Richard Fermor

Richard Fermor is the one who is credited with bringing Will Somers to the court of Henry VIII. No portrait of him survives.

Little is known about his life outside of the basics. Fermor was the wool staple at Calais, and made large sums supplying the king's army with armor and munitions for the campaign at Tournai. As a reward, he was given wool export licenses, and his losses due to piracy or political strife were settled by the king's ambassadors.

In 1524, he traveled to Florence to assist Wolsey's agent in trying to secure Wolsey's election as the pope, a campaign that ultimately failed, but its certain that Fermor's financial assistant to Wolsey's agent was appreciated by the king. At the time of Wolsey's death, he owed Fermor 125£, so the financial investment must have been significant. Fermor became a very wealthy man, and one of some import.

His wife was Anne Browne, daughter of Sir William Browne, Lord Mayor of London. They had ten children, only five of whom lived to adulthood.

Will Somers is said to have been either Fermor's fool, or discovered by him. It's unknown how Will actually came to the king's service. It could have been during one of the king's visits to Calais, or perhaps Will was taken to court as a gift for the king, as he is in Under These Restless Skies.

Fools were essentially owned by their employer, and could be traded or sold to another household, whether or not the fool wanted to go. Patch is recorded to have fought so violently against being sent to the king that it took six men to tie him to the horse.

Will Somers seems to have had some regard for Fermor. In 1540, Fermor was attained by the king and put into prison. He had concealed a Catholic priest in his home, and after the priest had been arrested, Fermor visited him in prison to bring him two shirts and a bit of money. Prison was horrific for a destitute man, since a prisoner had to pay for the basic comforts, such as bedding, and had to surrender the clothes they wore as soon as they entered. The priest would have been freezing in a bare cell.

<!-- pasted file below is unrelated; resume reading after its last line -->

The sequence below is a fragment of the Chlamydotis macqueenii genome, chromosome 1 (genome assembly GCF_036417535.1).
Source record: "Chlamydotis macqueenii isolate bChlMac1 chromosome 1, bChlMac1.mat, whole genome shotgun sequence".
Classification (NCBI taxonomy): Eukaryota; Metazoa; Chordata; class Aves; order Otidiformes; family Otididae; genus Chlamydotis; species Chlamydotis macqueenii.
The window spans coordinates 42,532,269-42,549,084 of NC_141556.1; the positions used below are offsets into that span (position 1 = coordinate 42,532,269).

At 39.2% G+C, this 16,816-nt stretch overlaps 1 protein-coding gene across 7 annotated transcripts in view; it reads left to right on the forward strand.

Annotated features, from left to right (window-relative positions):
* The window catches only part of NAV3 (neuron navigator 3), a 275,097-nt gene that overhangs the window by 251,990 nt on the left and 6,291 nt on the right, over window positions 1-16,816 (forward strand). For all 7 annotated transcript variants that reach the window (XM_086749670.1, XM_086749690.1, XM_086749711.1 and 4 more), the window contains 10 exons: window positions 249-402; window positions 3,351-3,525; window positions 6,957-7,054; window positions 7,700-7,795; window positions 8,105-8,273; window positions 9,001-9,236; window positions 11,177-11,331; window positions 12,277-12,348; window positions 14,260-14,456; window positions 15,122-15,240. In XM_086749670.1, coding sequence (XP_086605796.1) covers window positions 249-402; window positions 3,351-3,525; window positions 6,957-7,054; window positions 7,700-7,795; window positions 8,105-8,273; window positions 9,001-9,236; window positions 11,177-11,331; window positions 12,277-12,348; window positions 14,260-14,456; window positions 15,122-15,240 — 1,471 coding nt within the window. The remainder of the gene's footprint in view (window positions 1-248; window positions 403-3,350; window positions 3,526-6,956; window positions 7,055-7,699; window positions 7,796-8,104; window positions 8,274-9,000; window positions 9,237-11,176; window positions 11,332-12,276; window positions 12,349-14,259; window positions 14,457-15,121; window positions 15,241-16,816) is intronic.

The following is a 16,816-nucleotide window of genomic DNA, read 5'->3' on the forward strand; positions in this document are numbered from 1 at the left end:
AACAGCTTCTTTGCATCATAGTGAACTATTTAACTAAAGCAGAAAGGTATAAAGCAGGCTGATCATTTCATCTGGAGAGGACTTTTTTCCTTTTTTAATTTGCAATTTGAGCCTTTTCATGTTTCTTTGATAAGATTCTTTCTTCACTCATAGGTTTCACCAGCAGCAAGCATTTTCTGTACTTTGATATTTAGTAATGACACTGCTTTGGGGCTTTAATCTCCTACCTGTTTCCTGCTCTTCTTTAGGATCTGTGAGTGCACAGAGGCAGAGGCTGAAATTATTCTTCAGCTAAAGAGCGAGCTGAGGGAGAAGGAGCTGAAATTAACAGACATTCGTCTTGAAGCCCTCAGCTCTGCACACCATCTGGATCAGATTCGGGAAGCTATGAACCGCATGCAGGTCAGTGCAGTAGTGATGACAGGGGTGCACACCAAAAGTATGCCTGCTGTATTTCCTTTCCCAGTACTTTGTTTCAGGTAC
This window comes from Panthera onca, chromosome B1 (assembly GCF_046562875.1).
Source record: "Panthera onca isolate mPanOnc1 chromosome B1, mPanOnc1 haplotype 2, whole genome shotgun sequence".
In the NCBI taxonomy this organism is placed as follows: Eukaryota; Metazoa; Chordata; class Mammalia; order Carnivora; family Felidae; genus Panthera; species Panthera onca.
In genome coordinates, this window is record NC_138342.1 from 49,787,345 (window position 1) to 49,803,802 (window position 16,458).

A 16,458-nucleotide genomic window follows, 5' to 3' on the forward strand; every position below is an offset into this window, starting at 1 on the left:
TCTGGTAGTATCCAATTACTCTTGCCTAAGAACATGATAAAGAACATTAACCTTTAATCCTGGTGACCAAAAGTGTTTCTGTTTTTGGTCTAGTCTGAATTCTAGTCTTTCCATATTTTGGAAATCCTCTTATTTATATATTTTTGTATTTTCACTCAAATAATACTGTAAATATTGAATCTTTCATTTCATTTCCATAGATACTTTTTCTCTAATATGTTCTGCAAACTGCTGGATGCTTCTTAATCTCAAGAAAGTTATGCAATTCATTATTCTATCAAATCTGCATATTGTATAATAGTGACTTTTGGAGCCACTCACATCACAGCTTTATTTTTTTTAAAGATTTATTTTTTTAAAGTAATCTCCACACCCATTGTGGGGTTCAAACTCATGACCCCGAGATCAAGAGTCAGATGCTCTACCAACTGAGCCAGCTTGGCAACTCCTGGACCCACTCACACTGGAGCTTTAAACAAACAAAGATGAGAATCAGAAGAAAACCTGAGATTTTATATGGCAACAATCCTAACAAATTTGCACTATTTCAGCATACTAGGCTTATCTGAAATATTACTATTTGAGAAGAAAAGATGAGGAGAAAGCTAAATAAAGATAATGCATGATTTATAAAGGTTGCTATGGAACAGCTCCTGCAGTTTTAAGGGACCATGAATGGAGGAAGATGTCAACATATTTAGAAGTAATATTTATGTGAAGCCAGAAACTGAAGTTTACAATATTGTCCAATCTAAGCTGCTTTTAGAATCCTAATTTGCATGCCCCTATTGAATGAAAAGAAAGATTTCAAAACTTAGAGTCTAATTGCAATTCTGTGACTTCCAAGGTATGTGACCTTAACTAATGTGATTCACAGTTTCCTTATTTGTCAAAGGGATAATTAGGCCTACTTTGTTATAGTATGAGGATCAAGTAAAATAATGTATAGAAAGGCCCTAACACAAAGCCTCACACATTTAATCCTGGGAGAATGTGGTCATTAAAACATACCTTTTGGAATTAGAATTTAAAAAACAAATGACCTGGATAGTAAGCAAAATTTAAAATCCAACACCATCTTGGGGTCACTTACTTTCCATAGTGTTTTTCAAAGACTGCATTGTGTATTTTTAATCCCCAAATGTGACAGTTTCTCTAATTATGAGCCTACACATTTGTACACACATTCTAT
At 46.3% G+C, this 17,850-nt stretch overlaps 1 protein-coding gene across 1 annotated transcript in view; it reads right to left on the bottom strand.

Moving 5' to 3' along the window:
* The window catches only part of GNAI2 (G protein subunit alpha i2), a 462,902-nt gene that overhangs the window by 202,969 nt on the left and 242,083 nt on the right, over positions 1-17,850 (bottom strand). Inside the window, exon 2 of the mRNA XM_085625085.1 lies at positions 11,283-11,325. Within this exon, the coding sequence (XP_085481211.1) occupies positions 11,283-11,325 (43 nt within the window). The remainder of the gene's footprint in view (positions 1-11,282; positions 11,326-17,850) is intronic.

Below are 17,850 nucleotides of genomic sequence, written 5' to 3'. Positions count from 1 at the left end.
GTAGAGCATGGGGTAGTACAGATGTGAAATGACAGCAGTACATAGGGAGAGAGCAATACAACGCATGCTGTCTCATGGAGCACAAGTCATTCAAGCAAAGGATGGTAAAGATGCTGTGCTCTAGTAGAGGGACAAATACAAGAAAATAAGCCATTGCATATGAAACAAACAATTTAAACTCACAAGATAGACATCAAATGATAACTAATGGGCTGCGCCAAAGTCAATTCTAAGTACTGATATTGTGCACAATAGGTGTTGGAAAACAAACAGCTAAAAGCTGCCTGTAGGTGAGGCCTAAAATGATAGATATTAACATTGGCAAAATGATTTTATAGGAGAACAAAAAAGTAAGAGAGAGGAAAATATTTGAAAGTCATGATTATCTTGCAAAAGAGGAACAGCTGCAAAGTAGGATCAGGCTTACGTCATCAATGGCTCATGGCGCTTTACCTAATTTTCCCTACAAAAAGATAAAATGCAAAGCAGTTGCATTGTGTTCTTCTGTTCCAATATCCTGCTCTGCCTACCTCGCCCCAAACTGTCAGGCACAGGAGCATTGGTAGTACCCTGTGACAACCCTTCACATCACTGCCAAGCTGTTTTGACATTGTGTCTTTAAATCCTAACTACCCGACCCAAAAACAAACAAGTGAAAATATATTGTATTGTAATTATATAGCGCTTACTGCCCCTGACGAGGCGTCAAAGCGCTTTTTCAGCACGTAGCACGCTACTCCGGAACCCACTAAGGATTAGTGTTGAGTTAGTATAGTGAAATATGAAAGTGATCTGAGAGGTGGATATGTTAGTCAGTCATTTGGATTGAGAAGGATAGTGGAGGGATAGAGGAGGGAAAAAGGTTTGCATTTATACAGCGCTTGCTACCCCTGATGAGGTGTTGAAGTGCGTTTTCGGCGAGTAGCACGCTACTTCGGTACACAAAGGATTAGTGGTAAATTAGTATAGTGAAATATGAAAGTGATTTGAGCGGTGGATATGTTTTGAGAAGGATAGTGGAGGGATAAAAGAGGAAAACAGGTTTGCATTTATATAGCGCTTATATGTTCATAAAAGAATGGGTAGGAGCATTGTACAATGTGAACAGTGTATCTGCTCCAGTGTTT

The old story has it that Will Somers pleaded with the dying king to show Fermor mercy, and Henry agreed to allow Fermor's release, and, eventually to restore some of his property. He was never pardoned, though, until the reign of Henry's son, Edward IV. That pardon is also attributed to Will's efforts on Fermor's behalf.

Fermor seems to have been a deeply religious man. In Collins' Peerage of England, it is recorded:
It is further remarkable, that having some foreknowledge of his own death, he invited on that very day many of his friends and neighbours, and taking leave of them, retired to his devotions, and was found dead in that posture.
Fermor left behind an estate of 200 marks - a respectable sum -and property in Oxfordshire for his children. His tomb is in Easton Neston church.

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